Title text: You can leave at any time through the door over there. It's a Louisville door, so you'll need to find a compatible knob. No, don't be silly, that one is a Lexington knob! Of course it won't fit.
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The ISO (International Organization for Standardization) and ANSI (American National Standards Institute) are organizations that create standards for commonly used objects such as electrical sockets, preferably so that there would exist standardized forms everywhere (or at least across large areas). The comic depicts an office Halloween party, which is a common event on the celebration of Halloween. A "haunted house" is a house or other building/room designed to induce fright in the participants, typically by including well-known/cultural scary elements such as vampires or zombies. The haunted house is tailored to scare members of these organizations by suggesting a world where nothing is standardized (e.g. different electrical wiring from state to state). The title text furthers the joke by implying that something which is usually standardized (door/doorknob interfaces) would be different from city to city even within a state (Kentucky, in this case).
In reality, electrical current is standardized within any given country (usually...), but it does vary worldwide, with different countries providing different voltages, frequency, and outlet shapes. The International Electrotechnical Commission maintains a web site where these differences are catalogued. International travelers often require adapters that will plug into different outlets and adjust the current to one their devices can use.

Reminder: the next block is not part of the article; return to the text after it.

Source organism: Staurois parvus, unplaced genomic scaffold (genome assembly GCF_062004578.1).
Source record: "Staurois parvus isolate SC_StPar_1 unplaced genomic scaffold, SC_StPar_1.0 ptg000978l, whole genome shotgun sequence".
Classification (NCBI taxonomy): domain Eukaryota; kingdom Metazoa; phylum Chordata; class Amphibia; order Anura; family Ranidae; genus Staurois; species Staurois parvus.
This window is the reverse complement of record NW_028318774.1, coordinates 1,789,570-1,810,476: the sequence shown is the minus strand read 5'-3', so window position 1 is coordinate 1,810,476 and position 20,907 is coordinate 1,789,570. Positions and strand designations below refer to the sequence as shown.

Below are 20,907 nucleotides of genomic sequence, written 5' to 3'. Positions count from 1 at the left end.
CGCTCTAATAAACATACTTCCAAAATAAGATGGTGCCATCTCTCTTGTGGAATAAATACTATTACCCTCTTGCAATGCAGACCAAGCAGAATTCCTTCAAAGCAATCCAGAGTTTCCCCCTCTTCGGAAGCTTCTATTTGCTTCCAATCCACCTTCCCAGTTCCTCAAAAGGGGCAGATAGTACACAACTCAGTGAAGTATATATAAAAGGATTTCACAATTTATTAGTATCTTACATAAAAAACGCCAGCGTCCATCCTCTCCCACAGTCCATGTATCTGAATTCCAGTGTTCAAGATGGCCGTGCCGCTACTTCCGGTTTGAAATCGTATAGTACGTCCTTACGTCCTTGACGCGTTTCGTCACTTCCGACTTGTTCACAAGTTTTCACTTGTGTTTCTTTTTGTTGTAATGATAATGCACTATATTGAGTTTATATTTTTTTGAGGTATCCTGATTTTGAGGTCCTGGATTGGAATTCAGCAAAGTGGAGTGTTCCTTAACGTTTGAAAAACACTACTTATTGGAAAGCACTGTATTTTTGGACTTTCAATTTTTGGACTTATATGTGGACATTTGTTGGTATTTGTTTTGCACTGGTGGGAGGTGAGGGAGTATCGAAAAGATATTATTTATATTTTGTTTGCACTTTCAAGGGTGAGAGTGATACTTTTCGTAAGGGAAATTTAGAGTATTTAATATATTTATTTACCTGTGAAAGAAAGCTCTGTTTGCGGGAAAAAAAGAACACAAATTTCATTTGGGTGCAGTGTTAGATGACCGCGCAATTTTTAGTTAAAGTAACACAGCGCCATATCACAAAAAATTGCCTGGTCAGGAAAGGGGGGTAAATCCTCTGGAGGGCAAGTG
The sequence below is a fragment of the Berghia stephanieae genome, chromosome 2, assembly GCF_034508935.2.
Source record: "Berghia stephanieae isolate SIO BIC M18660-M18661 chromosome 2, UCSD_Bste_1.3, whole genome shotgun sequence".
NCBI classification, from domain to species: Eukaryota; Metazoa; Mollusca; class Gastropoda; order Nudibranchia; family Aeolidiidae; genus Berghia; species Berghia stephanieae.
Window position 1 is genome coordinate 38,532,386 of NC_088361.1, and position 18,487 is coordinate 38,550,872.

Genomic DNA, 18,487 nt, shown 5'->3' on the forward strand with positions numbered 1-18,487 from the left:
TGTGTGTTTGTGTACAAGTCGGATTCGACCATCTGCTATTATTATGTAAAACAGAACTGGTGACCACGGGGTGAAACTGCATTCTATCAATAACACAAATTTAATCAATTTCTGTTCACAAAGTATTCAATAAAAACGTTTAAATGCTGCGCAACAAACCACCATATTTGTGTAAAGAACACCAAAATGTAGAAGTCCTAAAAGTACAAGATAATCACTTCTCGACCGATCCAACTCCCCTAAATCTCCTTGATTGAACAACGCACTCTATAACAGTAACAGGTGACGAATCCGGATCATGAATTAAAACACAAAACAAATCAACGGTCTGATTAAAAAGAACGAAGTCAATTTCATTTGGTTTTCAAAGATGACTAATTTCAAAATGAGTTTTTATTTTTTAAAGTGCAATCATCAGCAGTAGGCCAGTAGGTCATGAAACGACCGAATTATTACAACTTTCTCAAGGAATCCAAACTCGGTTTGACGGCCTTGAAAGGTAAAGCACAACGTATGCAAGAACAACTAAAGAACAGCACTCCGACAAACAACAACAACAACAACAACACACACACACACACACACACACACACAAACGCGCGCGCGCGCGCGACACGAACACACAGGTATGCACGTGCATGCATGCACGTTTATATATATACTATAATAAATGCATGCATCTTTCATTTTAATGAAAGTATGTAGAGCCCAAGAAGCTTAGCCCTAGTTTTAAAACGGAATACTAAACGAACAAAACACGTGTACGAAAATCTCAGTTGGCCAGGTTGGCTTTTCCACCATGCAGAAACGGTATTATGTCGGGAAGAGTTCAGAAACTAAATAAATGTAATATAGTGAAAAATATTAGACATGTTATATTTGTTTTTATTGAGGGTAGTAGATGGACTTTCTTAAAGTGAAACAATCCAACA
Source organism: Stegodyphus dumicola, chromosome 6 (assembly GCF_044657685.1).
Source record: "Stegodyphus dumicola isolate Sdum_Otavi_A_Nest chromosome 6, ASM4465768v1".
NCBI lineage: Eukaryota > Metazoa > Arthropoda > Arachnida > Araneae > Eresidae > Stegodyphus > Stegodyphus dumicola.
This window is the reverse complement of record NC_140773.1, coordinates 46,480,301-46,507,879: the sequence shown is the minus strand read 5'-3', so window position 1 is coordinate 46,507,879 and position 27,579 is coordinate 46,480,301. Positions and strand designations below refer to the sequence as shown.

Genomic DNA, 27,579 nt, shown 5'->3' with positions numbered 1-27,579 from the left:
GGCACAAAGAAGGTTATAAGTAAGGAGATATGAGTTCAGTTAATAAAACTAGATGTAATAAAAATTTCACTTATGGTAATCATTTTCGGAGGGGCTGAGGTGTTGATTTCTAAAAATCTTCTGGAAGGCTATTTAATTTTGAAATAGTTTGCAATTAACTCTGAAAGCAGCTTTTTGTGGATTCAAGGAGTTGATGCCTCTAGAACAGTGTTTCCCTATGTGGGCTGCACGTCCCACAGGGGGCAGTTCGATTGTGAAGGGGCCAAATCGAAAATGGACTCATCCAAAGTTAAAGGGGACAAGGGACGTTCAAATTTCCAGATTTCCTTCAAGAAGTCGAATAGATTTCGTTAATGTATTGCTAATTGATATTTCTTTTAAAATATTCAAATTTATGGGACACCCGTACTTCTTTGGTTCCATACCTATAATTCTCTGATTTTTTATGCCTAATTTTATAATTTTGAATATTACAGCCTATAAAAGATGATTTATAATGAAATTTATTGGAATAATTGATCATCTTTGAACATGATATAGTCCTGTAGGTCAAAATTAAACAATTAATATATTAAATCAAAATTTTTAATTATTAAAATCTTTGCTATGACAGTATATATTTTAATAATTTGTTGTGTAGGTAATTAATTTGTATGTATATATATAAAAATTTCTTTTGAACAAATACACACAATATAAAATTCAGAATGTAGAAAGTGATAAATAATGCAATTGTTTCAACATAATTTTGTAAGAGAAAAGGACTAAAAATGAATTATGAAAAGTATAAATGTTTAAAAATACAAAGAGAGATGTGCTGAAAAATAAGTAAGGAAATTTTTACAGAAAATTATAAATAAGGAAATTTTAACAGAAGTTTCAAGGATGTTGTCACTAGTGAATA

|| This transcript is incomplete. Please help editing it! Thanks.
- Ponytail: Welcome! If you need to charge your phones, note that this house has Pennsylvania wiring, but we have New Jersey and Delaware adapters available.
- Megan and Cueball: AAAAAA!
- [Caption below the panel:]
- The haunted house at the ISO/ANSI office halloween party
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I initially thought this was Randall's version of the old joke "The great thing about standards is there are so many of them." Like the zoo of USB cables and adapters to allow you to connect them. Barmar (talk) 21:22, 18 September 2023 (UTC)
- Well, shoot. I was hoping to find an online old phone charger cord museum but it doesn't seem to exist. In the late 1990s-early 2000s, every time you bought a cell phone, you automatically got a different charger cord that was basically incompatible with anyone else's. Those flat, wide weird looking connectors that predated USB-anything. Thought maybe someone would have compiled a list. 18.104.22.168 22:05, 18 September 2023 (UTC)Pat
- No mention of https://xkcd.com/927/?! TPS (talk) 03:10, 19 September 2023 (UTC)
This reminds me of how Eastern Japan uses 50Hz but Western Japan uses 60Hz (and how under the Articles of Confederation each state had their own form of paper currency) 22.214.171.124 22:03, 18 September 2023 (UTC)Bumpf
Not only are doorknobs quite standardized, they are usually already IN the doors. -- Hkmaly (talk) 22:29, 18 September 2023 (UTC)
- Not always, unfortunately. I once rented an apartment where the bathroom door's inside knob had to be "plugged in" in order to open the door, but would fall out when not in use. If you couldn't find it you'd be stuck in the bathroom till someone let you out. Andes (talk) 22:55, 18 September 2023 (UTC)